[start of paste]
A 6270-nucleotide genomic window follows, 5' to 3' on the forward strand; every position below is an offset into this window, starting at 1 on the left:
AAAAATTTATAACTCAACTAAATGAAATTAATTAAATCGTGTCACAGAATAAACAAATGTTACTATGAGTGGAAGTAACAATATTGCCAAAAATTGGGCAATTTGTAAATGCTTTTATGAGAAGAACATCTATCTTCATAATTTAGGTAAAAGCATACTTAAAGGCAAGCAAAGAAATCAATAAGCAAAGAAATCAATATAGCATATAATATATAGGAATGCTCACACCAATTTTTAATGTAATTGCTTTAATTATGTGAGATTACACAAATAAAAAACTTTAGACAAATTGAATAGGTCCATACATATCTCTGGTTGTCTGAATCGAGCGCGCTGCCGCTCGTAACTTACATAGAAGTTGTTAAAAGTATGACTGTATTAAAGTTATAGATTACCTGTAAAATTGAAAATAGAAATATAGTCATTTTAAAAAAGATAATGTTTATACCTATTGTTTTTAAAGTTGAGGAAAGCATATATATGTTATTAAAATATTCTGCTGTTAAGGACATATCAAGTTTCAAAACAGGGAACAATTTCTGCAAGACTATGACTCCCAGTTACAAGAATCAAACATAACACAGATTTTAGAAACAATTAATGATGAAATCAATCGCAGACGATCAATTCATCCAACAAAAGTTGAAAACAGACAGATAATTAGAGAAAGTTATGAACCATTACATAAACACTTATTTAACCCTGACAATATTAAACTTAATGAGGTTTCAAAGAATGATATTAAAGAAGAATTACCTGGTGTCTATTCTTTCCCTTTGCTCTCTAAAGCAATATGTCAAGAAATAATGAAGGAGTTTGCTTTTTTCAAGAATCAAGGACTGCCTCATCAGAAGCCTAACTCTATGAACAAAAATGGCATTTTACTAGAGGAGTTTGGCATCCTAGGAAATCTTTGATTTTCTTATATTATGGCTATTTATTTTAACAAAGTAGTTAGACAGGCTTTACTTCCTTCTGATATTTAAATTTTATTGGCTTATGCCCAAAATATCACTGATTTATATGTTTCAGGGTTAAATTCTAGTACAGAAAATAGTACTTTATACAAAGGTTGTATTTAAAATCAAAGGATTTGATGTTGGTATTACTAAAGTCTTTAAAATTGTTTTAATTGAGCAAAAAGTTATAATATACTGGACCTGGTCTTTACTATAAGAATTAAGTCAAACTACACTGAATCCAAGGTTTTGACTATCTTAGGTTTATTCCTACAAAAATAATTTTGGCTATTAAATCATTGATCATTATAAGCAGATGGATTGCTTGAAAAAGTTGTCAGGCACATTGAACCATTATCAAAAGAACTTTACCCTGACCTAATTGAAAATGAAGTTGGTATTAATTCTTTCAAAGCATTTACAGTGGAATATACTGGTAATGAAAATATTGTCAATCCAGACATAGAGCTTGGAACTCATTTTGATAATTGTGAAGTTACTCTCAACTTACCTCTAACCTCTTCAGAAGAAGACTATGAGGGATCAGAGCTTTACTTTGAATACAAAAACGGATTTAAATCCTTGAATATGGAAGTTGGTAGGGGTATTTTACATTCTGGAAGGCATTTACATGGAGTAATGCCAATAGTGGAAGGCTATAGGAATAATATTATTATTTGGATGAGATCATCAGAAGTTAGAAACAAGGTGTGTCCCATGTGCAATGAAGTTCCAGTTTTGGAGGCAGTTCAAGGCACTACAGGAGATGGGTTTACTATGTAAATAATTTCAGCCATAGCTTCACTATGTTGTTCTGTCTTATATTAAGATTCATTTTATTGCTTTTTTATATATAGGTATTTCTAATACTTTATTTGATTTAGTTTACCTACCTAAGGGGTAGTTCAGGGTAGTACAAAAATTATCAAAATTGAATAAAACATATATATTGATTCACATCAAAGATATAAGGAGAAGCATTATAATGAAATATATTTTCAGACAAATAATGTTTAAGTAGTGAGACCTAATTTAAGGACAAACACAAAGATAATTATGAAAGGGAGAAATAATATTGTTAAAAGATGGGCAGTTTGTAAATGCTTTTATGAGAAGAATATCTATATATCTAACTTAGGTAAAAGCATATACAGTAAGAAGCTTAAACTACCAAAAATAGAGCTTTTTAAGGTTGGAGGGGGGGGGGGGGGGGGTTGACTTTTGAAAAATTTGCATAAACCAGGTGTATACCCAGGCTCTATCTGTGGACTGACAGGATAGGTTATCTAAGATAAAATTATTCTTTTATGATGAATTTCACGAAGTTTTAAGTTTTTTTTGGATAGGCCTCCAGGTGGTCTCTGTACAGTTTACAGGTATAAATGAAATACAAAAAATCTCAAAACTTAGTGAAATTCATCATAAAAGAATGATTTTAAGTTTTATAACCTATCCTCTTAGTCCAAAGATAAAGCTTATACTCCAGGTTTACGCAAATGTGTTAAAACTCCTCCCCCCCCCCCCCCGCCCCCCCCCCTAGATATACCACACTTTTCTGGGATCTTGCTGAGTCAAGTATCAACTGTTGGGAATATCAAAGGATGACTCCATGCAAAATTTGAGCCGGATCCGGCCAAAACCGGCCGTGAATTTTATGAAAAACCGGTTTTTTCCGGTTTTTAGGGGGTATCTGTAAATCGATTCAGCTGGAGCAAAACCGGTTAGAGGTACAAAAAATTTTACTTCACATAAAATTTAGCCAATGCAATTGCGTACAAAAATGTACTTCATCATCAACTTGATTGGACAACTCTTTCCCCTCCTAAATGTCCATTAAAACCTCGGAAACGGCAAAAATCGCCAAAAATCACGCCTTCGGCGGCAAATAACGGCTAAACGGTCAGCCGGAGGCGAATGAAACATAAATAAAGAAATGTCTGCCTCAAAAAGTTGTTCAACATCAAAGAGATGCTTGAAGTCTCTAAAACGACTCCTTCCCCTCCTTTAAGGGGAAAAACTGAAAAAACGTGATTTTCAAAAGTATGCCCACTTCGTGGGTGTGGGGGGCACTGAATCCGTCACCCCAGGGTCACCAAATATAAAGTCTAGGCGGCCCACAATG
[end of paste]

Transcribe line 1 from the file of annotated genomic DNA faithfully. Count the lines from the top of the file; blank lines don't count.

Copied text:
A 6270-nucleotide genomic window follows, 5' to 3' on the forward strand; every position below is an offset into this window, starting at 1 on the left: